Can Reindeer fly? Answers for inquisitive minds this Christmas

  Last updated December 19, 2017 at 10:00 am

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It’s that magical time of the year again, when Mariah Carey’s “All I want for Christmas” is bellowed throughout shopping malls all over the country. A time when friends and family come together to share in the experience of overindulgence. And, a time where inquisitive little minds start questioning the cute fairly tales told to them by well-meaning adults desperately trying to keep the magic of Christmas alive.


Credit: Vladimir Melnikov/iStock


How do Reindeer fly? How does Santa get all over the world in one night? And, why doesn’t Santa just use the postal service?


You’ll be pleased to know that these questions are the perfect time to divert curious minds towards something that will satisfy their craving for knowledge: Science!


Let’s tackle the big one first.


Q: Can reindeer really fly?


A: Sorry, little one. To date we have no evidence that suggests reindeer can fly. But there’s something remarkable about reindeer which means they wouldn’t even need to fly to deliver presents all over the world.


Reindeer have fur that is made from two different types of hair: an undercoat of fine, soft wool that sits right next to their skin, and a top layer of long, hollow hairs called guard hairs.


The hollow guard hairs trap air inside them which, not only keeps the reindeer toasty and warm, they also makes them extremely buoyant. This means they are surprisingly good swimmers. When swimming, adults can maintain a speed of 6.5 km/h, or even 10 km/h if they’re behind schedule.


Check out this herd of swimming Reindeer:



Let’s just hope Santa brought his wetsuit.


Q: Why does Rudolf have a red nose?


A: Reindeer noses have evolved so that they warm the freezing air before it enters their lungs.


This is perfect for animals that have to withstand the -16 °C or more December temperatures of Lapland.


A reindeer’s nose has a dense network of blood vessels, with 25 percent more capillaries than humans, carrying red, oxygen-rich blood in their nostrils.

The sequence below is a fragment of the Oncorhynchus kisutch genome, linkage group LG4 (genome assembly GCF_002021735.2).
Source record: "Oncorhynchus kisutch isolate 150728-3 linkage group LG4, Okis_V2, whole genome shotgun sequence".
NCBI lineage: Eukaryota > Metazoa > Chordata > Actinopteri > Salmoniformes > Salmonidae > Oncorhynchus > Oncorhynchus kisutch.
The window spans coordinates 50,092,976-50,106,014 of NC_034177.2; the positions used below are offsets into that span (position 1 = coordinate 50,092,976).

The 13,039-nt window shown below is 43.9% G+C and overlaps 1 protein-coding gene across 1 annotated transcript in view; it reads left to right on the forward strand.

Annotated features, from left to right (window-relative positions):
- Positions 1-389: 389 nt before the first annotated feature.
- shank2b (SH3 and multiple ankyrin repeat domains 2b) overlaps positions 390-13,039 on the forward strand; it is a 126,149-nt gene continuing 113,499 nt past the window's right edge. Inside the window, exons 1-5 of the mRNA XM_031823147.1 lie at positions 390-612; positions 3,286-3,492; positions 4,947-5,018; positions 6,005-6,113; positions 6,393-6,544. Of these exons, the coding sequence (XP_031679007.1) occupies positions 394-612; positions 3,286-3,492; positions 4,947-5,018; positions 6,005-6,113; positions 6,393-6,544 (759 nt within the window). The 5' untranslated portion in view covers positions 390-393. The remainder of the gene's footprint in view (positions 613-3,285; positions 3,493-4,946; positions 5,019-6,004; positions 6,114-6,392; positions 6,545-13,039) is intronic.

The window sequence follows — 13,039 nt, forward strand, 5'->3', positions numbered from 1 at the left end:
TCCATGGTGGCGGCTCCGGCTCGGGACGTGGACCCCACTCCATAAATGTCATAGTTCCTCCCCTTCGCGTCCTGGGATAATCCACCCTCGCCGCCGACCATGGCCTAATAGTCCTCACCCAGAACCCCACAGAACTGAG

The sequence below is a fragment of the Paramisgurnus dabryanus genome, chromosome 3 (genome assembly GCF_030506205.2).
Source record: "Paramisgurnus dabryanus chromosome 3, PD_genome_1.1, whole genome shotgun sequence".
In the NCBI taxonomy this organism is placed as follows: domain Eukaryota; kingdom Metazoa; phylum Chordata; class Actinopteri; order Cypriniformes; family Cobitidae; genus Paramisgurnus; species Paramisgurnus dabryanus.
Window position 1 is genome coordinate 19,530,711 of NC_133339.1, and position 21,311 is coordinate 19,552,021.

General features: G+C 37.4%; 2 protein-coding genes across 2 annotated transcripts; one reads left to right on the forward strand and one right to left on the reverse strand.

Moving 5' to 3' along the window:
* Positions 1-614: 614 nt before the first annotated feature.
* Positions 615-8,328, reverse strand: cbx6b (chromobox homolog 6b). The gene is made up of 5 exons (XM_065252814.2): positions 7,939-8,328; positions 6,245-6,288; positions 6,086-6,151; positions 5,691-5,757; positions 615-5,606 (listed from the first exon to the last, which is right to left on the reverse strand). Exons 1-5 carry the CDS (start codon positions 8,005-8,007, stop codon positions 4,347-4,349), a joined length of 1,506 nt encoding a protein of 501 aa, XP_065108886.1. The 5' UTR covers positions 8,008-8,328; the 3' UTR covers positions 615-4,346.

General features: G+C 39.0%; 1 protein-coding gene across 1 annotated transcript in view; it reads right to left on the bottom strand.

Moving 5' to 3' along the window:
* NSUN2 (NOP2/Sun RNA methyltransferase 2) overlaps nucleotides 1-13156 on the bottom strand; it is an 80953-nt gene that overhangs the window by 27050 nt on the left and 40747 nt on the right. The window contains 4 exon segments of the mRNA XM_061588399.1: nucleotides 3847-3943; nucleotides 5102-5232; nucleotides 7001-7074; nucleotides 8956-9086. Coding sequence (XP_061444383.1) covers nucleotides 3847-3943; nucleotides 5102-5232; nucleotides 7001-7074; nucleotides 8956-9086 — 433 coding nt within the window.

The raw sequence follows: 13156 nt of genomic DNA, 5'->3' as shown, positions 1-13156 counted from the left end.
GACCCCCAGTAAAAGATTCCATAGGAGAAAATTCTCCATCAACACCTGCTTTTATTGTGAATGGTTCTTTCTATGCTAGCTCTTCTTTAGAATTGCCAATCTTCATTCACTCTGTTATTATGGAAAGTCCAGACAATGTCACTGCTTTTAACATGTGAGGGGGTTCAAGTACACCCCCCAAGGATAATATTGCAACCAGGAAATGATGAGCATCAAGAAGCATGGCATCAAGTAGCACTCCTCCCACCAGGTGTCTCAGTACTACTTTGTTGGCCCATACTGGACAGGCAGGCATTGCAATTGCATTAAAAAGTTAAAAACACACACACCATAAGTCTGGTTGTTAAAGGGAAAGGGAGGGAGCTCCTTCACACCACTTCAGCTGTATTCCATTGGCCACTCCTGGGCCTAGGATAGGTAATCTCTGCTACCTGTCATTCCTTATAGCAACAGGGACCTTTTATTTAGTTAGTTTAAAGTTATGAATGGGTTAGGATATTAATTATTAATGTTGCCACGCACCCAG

So, with so much blood near the surface of their nose, if you catch them in just the right light the nose can look a little red.


Q: Will I hear the reindeer when they’re on the roof?


A: Reindeer footpads, are soft and spongy when in hot weather so they can walk on the soft marshy ground but if Santa’s reindeer haven’t had time to warm up in the Australian summer heat, the hoofs could be a little harder than usual.


In winter, reindeer hooves harden so they can dig into the ice or snow which stops them from slipping.


There’s also something else that could be making that noise. Check out this video:



Clicking reindeers from Pole of Cold Expedition on Vimeo.


The knees of many subspecies of reindeer make a clicking noise while walking. The clicking can be heard from up to 10 metres away, which scientists believe may be designed to help them stay together in a blizzard.


The noise on the roof could also be a possum.


Q: Does Santa need headlights for the reindeer to see?


A: Although Santa would probably need headlights, the reindeer wouldn’t need them at all.


In winter, a reindeer’s eyes turn blue. The shift to a blue colour scatters light through larger numbers of light-sensitive eye cells so the reindeer can see in winter’s low light.


The colour of the light reflected by reindeer eyes is related to the spacing of collagen fibres in the eye. Reindeer increase the pressure inside their eyeballs during the winter to compress these fibres together, and reducing the spacing between these fibres makes the eyes reflect bluer light.


So, don’t be afraid of answering those tricky reindeer questions this Christmas because science has your back.




About the Author

Andy Stapleton
Andrew Stapleton is a scientist and science communicator based in Adelaide. He is a presenter and producer of the popular podcast Publish, Perish or Podcast, posts weekly science articles on his website and has written for Australasian Science, Cosmos Magazine and ScienceAlert.